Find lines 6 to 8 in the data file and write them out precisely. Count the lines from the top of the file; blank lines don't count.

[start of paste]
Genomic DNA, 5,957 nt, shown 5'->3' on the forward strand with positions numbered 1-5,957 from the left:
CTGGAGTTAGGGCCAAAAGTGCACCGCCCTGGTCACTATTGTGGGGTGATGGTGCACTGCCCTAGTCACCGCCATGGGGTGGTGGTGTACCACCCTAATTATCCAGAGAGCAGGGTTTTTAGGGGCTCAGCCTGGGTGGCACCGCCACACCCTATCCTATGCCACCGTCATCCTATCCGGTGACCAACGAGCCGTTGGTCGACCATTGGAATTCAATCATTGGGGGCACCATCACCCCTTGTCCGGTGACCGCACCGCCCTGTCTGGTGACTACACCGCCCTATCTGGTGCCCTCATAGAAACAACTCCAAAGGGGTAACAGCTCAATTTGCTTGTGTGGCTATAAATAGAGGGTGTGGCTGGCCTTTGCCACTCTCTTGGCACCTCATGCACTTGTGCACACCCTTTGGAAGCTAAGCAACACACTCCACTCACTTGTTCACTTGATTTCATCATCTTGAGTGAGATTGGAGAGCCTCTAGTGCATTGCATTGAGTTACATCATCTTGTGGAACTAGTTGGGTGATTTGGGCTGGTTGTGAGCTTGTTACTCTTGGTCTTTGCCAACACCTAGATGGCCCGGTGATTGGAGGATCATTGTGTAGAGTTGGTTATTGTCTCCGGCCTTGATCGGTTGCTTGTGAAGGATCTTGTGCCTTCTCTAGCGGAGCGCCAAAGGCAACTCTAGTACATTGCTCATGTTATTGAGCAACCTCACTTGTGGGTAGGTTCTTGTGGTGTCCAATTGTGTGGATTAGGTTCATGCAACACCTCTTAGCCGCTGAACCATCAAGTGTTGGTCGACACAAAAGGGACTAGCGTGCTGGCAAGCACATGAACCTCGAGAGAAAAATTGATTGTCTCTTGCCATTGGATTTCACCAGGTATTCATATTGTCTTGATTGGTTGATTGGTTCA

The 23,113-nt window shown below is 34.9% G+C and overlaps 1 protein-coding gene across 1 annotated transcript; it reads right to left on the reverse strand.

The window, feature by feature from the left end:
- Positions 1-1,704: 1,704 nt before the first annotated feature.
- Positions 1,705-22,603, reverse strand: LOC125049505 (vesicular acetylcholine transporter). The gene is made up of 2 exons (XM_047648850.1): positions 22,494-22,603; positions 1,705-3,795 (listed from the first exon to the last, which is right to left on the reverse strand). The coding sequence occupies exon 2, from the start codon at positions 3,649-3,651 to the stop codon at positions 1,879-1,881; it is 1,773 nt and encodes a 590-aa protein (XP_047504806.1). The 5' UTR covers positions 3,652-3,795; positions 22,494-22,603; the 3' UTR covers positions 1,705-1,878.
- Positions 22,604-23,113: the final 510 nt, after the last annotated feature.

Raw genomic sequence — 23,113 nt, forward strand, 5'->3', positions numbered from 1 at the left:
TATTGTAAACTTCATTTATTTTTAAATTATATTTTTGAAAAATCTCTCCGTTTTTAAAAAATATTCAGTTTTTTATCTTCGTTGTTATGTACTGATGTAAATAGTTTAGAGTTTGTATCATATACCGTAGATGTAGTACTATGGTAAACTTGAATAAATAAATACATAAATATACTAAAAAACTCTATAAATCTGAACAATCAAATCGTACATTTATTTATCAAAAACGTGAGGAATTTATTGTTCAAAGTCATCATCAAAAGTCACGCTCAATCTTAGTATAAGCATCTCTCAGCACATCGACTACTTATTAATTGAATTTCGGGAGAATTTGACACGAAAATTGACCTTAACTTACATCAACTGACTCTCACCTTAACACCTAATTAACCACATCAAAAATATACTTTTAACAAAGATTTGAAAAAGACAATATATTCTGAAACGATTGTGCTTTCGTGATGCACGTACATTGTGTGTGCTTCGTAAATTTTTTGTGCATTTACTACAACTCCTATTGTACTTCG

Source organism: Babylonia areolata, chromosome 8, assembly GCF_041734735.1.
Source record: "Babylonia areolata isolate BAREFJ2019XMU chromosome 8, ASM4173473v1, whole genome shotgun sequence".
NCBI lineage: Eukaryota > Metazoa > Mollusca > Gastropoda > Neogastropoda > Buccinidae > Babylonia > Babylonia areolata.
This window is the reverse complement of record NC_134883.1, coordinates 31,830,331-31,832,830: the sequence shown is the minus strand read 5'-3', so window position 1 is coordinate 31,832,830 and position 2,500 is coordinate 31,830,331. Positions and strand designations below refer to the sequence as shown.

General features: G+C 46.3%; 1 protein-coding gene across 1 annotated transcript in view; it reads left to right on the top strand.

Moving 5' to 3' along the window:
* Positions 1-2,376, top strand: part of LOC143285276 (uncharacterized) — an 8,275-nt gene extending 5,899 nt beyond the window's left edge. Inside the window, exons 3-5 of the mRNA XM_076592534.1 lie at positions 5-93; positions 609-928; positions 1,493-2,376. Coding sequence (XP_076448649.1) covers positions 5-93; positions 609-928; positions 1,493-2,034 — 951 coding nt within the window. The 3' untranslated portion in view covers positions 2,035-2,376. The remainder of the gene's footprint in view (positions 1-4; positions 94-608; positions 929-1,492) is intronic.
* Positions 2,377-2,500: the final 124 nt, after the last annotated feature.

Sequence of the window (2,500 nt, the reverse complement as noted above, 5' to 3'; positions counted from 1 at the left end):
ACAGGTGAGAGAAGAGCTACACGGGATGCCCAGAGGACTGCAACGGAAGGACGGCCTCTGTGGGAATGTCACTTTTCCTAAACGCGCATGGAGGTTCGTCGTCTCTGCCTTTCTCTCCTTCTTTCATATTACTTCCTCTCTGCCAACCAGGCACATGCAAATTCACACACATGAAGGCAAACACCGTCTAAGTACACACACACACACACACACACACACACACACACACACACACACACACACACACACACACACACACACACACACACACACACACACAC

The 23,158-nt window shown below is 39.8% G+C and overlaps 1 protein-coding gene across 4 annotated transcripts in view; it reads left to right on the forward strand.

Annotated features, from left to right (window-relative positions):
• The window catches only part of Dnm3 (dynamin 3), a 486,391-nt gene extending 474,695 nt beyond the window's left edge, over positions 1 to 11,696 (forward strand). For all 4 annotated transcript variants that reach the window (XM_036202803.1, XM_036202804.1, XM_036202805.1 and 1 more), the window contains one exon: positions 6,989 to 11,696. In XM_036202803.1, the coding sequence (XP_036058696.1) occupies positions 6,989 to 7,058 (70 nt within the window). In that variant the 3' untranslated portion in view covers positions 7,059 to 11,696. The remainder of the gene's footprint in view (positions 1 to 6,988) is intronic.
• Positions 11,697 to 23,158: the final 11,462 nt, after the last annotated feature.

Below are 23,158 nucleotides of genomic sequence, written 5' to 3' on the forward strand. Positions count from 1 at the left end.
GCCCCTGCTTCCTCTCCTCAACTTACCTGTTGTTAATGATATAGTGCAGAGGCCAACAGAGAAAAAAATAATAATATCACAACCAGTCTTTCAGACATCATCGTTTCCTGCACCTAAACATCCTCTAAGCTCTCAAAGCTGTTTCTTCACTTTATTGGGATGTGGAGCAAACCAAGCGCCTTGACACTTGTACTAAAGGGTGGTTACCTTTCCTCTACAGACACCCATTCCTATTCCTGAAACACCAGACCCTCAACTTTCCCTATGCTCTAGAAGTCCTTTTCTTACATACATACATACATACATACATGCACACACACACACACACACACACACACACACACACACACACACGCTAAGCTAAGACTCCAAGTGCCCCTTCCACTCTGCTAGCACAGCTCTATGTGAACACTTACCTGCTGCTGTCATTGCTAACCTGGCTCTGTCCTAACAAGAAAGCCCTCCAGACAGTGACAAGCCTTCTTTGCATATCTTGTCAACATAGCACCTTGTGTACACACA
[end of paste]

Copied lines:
- Positions 1,705-22,603, reverse strand: LOC125049505 (vesicular acetylcholine transporter). The gene is made up of 2 exons (XM_047648850.1): positions 22,494-22,603; positions 1,705-3,795 (listed from the first exon to the last, which is right to left on the reverse strand). The coding sequence occupies exon 2, from the start codon at positions 3,649-3,651 to the stop codon at positions 1,879-1,881; it is 1,773 nt and encodes a 590-aa protein (XP_047504806.1). The 5' UTR covers positions 3,652-3,795; positions 22,494-22,603; the 3' UTR covers positions 1,705-1,878.
- Positions 22,604-23,113: the final 510 nt, after the last annotated feature.

Raw genomic sequence — 23,113 nt, forward strand, 5'->3', positions numbered from 1 at the left: